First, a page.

Giving Compass' Take:
- Research indicates that limiting abortion rights and access for pregnant individuals suffering from substance abuse and addiction are ineffective in helping pregnant patients.
- Harsher and more punitive policies targeting these individuals do not help them access the care or support they need with their substance abuse disorders. How can public health policies follow evidence-based research to help inform a more successful approach?
- Read more about policies that punish pregnant women for substance abuse.
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The criminalization of abortion in some states after the U.S. Supreme Court's Dobbs decision poses especially harmful health and economic consequences for pregnant women from vulnerable populations, including Black, Latinx, or Indigenous people and those living in poverty. But often overlooked among those likely to be hardest hit: pregnant women with substance use disorders.
Banning abortion could exacerbate already dire situations. Why? There are significantly higher rates of unintended pregnancy among women with substance use disorders (e.g., opioid use disorder). Once pregnant, they have increased risk of severe illness and death around the time of childbirth. And their risk of fatal overdoses increases in the year after childbirth.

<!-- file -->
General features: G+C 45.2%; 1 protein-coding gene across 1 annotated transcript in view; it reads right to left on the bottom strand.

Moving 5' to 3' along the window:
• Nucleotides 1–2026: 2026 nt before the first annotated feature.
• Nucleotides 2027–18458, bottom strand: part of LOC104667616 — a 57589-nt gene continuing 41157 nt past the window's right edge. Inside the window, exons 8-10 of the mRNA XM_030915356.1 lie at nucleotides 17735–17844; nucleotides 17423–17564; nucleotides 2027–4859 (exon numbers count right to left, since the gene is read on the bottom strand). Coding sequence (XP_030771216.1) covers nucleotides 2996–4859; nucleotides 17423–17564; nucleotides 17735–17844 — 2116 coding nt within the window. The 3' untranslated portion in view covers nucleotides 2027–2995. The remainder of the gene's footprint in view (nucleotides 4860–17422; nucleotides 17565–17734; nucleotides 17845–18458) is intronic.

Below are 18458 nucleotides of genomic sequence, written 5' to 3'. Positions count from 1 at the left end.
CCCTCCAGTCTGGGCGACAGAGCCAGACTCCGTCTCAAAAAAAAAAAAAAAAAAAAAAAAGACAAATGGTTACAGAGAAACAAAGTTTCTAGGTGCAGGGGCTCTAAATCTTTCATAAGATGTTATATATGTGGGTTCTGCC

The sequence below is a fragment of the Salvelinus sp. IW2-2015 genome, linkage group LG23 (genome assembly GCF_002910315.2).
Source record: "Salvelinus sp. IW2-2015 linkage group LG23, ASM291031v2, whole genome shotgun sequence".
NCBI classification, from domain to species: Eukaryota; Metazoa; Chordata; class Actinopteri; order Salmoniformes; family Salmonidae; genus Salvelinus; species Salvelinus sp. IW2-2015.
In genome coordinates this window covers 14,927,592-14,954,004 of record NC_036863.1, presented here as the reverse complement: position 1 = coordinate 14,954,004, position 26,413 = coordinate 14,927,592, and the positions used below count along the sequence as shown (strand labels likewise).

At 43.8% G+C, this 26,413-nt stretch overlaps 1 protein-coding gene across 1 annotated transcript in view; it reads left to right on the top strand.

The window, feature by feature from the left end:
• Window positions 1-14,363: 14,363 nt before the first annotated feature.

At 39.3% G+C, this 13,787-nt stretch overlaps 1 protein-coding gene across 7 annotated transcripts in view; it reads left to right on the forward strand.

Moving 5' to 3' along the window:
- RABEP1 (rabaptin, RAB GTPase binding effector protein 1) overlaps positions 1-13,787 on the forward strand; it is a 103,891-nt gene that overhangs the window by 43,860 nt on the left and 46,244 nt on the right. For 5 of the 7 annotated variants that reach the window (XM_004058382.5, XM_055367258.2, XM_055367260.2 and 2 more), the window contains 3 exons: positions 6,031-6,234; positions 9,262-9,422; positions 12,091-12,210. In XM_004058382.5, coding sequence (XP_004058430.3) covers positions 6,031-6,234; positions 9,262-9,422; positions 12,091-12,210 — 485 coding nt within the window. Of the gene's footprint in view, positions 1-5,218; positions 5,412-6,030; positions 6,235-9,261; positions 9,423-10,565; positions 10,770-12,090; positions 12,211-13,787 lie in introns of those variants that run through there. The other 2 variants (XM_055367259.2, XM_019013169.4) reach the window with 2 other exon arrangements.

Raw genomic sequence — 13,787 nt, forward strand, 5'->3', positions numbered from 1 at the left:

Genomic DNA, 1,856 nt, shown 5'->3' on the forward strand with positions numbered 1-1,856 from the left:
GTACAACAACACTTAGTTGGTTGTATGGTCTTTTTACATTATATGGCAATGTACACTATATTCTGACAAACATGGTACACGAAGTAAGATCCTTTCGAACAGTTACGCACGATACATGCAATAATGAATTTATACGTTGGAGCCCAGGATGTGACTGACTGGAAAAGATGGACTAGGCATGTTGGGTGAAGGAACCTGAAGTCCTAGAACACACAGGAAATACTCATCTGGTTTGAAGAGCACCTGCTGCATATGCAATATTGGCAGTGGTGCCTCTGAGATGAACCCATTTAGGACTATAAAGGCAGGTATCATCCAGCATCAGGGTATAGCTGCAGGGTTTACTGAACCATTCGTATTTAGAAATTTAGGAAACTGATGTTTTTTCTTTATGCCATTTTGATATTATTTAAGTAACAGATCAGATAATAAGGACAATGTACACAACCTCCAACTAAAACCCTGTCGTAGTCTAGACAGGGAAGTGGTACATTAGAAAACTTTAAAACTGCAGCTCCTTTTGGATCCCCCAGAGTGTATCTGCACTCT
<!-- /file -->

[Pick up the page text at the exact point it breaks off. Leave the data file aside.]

This group is also twice as likely to suffer from chronic illnesses such as heart and kidney disease, gestational diabetes, and mental illness—all of which present immediate danger to both the mother and fetus during a pregnancy.
By forcing more women to continue pregnancies, abortion bans also could make it harder for them to get treatment for substance use disorders. Pregnant women already struggle to find affordable, evidence-based, and nonjudgmental care. For example, the standard of care for opioid use disorder is medication—either buprenorphine or methadone. But a 2020 study found that only 61 percent of pregnant women could get an appointment with a provider who would prescribe buprenorphine, compared with 74 percent of women who weren't pregnant.
The United States has a long history of judging and condemning people for prenatal substance use. Many states consider substance use by those who are pregnant to be child abuse or neglect. Others have even proposed or passed laws making it a criminal offense.
The intent of these policies is to decrease the number of infants exposed to illicit substances before birth. But our research shows they may have the opposite effect: The odds of a child being born with neonatal opioid withdrawal syndrome are actually higher in states with punitive policies. Furthermore, punitive policies have been found to deter women from prenatal care and substance use disorder treatment.
Conversely, a recent study found that supportive policies, such as prioritizing pregnant women for substance use disorder treatment, led to a 45 percent increase in evidence-based care. And yet in states that criminalized substance use in pregnancy, the opposite was true: Fewer got treatment and opioid overdoses among pregnant women increased by 45 percent.
Read the full article about criminalizing abortion by Laura J. Faherty at RAND Corporation.